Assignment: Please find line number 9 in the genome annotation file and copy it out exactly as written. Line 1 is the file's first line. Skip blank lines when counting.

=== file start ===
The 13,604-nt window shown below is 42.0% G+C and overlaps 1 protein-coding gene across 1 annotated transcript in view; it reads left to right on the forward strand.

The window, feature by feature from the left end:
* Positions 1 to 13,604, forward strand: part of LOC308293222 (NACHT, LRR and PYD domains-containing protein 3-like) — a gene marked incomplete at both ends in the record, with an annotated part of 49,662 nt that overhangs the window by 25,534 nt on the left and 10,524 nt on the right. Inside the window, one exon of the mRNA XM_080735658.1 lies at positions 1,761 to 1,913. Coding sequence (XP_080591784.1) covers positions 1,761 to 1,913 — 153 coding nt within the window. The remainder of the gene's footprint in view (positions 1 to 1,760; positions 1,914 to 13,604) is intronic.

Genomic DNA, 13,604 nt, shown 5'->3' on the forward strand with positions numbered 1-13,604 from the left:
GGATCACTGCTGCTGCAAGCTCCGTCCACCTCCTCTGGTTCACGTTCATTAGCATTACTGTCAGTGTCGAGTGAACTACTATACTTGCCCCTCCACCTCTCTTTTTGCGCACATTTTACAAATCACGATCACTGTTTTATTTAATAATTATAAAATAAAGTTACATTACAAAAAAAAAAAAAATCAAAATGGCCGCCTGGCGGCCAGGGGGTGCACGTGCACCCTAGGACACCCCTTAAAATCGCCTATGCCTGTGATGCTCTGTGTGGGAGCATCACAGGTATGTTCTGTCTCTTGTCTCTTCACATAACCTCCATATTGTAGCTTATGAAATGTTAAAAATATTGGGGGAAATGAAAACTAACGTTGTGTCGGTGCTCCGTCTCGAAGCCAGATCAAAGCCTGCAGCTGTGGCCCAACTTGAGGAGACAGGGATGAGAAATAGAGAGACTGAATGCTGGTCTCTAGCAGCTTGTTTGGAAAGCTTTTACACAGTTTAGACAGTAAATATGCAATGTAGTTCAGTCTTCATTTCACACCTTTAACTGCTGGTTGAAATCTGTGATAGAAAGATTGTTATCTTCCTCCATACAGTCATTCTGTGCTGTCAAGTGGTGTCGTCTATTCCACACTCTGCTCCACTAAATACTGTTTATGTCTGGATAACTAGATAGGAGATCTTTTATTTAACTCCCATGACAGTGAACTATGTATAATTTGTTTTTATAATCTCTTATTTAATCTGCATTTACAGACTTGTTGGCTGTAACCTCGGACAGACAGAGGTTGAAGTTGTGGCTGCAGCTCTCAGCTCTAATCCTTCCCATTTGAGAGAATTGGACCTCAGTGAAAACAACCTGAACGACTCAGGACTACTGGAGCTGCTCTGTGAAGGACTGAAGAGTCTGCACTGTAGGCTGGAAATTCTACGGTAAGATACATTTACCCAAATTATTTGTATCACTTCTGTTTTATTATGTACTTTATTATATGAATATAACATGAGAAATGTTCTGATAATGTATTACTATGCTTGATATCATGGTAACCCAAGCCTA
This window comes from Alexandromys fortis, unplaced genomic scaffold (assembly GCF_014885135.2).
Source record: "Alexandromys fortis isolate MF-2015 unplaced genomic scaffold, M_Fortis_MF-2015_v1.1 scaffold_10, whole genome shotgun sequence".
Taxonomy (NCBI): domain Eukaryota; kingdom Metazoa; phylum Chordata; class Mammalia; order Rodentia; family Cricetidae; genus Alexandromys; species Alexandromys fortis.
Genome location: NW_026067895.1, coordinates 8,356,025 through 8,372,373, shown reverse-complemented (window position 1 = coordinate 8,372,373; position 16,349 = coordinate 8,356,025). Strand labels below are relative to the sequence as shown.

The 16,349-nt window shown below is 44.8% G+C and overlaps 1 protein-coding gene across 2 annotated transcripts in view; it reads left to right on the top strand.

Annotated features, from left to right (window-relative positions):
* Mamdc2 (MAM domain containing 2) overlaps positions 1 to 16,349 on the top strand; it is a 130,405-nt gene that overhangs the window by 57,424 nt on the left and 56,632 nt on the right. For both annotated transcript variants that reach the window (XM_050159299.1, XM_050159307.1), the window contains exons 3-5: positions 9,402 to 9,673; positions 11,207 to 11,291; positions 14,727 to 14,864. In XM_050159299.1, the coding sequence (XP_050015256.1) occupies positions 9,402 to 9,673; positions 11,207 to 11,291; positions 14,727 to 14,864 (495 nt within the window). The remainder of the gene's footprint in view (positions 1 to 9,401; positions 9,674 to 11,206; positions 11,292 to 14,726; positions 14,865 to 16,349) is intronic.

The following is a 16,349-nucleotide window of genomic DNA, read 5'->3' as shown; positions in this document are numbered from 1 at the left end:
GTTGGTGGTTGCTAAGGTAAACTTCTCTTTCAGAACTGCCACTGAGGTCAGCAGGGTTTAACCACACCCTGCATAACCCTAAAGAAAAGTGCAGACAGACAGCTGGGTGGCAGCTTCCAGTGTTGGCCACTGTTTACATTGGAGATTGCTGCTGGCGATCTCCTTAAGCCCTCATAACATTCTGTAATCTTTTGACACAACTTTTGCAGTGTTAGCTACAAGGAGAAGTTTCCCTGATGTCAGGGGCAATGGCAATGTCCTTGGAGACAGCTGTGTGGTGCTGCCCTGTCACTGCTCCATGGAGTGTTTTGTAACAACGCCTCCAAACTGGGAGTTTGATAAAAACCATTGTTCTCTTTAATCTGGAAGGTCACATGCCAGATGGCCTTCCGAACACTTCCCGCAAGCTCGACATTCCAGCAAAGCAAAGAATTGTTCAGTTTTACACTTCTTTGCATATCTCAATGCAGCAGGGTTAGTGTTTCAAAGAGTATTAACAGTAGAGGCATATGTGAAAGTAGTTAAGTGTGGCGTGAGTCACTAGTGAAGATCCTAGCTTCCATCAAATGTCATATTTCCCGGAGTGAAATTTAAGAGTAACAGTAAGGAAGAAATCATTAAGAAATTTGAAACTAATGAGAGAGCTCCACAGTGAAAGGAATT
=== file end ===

Genome location: NW_026067895.1, coordinates 8,356,025 through 8,372,373, shown reverse-complemented (window position 1 = coordinate 8,372,373; position 16,349 = coordinate 8,356,025). Strand labels below are relative to the sequence as shown.